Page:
England in the 11th century wave of migration that was set off by the Norman Conquest of 1066. The Mortt family lived in Essex. The name, however, descends from the family's place of residence prior to the Norman Conquest of England in 1066, Mott a town in Cotes du Nord, Normandy.
Early Origins of the Mortt family
Essex, where the family held a family seat from very early times, having been granted lands by Duke William of Normandy, their liege Lord, for their distinguished assistance at the Battle of Hastings in 1066 A.D. Moate (Irish: An Móta) is a town in County Westmeath, Ireland. In this case the town's name was derived from the term "motte-and-bailey," an early Norman fortification with a wooden or stone keep. The Norman earthwork is still visible behind the buildings on the main street.
Early History of the Mortt family
Another 210 words (15 lines of text) covering the years 1710, 1693 and 1738 are included under the topic Early Mortt History in all our PDF Extended History products and printed products wherever possible.
Mortt Spelling Variations
spelling variations are common among many Anglo-Norman names. The shape of the English language was frequently changed with the introduction of elements of Norman French, Latin, and other European languages; even the spelling of literate people's names were subsequently modified. Mortt has been recorded under many different variations, including Mott, Motte, Mote, De Mott, De Motte, Demott and others.
Early Notables of the Mortt family (pre 1700)
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Migration of the Mortt family to Ireland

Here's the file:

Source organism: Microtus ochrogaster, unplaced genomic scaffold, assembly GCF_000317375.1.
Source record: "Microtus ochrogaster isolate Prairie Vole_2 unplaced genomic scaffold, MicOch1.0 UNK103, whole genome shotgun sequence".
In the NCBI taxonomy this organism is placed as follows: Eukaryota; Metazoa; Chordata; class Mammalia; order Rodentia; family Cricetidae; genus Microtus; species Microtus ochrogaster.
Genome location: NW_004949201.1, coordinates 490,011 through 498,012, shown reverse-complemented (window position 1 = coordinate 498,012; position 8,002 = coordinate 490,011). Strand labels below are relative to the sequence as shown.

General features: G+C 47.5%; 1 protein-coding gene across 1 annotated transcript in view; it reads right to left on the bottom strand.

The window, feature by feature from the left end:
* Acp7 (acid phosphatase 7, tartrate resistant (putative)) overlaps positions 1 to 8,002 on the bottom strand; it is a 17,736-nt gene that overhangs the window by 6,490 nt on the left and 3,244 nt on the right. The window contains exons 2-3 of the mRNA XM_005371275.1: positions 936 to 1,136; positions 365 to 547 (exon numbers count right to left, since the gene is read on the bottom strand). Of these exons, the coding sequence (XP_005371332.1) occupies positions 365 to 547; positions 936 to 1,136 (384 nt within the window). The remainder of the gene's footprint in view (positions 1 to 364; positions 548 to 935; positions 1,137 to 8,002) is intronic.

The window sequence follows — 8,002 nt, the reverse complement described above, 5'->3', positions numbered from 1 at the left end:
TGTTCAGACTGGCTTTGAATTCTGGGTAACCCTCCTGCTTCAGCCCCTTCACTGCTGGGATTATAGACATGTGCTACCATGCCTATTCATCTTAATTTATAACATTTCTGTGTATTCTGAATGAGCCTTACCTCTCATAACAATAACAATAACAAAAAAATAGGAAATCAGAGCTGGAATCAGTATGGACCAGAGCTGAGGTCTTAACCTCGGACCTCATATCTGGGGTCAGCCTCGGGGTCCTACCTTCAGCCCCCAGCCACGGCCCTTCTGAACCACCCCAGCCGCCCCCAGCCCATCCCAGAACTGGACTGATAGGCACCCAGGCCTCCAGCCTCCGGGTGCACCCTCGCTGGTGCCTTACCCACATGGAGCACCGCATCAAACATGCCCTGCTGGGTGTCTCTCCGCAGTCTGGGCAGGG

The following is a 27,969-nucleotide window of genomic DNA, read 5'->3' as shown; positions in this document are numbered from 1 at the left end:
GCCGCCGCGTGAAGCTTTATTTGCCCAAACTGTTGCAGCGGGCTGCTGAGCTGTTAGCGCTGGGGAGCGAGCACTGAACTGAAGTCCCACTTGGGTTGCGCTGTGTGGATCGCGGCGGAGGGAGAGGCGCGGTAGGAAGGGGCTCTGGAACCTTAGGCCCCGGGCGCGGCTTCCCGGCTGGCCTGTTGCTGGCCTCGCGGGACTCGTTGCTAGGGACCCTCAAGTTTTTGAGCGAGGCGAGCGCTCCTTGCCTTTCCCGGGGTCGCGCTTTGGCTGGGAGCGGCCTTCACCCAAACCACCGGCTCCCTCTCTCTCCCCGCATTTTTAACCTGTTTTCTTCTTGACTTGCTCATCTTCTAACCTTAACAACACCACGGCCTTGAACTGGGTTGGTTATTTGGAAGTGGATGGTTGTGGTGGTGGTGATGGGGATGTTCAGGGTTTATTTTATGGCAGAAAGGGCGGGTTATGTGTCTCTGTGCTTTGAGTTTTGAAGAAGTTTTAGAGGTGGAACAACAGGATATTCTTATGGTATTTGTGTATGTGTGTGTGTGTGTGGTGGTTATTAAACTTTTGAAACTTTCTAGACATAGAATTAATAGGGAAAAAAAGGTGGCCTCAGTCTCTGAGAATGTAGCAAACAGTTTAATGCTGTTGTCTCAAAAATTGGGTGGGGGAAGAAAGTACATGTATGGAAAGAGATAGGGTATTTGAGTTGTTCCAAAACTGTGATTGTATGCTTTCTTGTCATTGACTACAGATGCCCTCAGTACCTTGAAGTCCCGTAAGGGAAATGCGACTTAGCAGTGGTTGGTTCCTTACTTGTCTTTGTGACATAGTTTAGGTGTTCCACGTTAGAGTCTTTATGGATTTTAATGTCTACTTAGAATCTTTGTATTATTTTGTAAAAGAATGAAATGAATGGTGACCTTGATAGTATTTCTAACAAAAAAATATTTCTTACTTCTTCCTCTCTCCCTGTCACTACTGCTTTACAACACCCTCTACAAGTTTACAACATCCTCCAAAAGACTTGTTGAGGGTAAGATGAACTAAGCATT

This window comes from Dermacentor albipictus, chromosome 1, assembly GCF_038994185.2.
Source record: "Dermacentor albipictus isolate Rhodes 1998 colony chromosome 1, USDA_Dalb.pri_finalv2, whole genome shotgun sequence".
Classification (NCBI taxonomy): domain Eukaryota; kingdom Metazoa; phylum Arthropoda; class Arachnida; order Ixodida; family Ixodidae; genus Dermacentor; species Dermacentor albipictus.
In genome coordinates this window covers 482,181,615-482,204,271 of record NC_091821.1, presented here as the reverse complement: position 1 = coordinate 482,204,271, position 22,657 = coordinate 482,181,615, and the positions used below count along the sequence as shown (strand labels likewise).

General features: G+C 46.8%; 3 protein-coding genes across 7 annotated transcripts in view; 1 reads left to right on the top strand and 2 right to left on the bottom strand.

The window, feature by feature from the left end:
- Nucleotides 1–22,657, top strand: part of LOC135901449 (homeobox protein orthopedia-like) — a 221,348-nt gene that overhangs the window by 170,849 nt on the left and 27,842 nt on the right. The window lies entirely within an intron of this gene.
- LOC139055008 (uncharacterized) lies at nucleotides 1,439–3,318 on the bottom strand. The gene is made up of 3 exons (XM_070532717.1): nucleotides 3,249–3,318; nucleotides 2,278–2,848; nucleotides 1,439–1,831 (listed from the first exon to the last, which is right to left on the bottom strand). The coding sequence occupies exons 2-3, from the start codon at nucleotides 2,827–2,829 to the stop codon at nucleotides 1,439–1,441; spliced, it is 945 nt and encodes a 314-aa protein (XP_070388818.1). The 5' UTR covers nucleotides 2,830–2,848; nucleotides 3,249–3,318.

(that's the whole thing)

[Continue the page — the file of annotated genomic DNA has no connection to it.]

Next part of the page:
Some of the Mortt family moved to Ireland, but this topic is not covered in this excerpt.
Another 74 words (5 lines of text) about their life in Ireland is included in all our PDF Extended History products and printed products wherever possible.
Migration of the Mortt family to the New World and Oceana
To escape the uncertainty of the political and religious uncertainty found in England, many English families boarded ships at great expense to sail for the colonies held by Britain. The passages were expensive, though, and the boats were unsafe, overcrowded, and ridden with disease. Those who were hardy and lucky enough to make the passage intact were rewarded with land, opportunity, and social environment less prone to religious and political persecution. Many of these families went on to be important contributors to the young nations of Canada and the United States where they settled. Mortts were some of the first of the immigrants to arrive in North America: Adam Mott, who arrived with his wife Sarah and five children in Boston in 1635; Nathaniel Mott, who arrived in New England in 1681; Peter Mott, who came to New York in 1711.
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